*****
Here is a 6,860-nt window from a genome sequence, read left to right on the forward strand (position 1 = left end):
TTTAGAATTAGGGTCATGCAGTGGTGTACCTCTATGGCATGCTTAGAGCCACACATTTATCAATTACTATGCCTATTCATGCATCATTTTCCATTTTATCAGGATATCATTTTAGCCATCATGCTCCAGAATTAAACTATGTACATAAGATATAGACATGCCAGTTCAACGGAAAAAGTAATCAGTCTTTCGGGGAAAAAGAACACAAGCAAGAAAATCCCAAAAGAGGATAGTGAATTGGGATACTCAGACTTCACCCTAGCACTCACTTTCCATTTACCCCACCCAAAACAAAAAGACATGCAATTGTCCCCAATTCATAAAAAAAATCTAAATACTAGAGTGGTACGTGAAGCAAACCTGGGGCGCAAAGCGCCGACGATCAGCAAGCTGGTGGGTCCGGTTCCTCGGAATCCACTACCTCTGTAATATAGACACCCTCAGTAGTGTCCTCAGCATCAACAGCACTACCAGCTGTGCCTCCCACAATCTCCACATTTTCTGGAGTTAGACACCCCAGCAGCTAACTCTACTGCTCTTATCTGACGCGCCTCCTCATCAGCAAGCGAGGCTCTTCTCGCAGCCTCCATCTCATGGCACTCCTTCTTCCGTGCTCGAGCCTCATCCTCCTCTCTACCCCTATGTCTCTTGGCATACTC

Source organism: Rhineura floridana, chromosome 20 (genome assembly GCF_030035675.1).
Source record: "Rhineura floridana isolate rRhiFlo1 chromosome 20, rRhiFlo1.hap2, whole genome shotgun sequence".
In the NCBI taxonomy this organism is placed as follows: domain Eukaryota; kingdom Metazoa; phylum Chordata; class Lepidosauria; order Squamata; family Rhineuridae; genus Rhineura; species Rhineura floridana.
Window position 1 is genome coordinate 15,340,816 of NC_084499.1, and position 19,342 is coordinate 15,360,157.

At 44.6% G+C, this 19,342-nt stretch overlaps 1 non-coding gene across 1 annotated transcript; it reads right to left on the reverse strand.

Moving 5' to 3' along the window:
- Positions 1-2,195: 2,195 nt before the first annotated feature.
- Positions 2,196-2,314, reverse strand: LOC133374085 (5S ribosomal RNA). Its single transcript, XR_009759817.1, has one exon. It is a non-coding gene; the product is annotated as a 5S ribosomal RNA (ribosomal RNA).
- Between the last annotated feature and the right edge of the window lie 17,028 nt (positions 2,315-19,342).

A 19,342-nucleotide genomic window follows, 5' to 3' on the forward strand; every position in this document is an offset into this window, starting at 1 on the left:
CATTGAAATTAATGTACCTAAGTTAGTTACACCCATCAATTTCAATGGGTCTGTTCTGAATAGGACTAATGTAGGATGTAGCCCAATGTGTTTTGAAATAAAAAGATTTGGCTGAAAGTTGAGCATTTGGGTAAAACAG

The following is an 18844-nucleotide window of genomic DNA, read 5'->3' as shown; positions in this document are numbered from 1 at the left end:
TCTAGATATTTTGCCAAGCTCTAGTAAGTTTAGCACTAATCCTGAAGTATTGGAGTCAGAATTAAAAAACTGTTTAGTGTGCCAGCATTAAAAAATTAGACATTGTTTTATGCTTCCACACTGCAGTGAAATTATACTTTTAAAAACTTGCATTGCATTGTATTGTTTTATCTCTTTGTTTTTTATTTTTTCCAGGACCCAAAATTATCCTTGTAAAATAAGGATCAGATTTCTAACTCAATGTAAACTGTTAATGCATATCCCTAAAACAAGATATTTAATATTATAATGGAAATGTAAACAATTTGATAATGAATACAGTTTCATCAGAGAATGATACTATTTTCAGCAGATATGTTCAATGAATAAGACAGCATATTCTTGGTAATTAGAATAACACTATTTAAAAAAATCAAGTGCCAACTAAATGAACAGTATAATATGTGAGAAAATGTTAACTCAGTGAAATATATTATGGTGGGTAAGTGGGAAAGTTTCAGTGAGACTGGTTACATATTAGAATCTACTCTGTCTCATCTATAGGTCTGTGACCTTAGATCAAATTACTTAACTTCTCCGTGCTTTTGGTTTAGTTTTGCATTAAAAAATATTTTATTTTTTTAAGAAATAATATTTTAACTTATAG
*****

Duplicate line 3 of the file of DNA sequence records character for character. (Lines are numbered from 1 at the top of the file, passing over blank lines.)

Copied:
Source organism: Rhineura floridana, chromosome 20 (genome assembly GCF_030035675.1).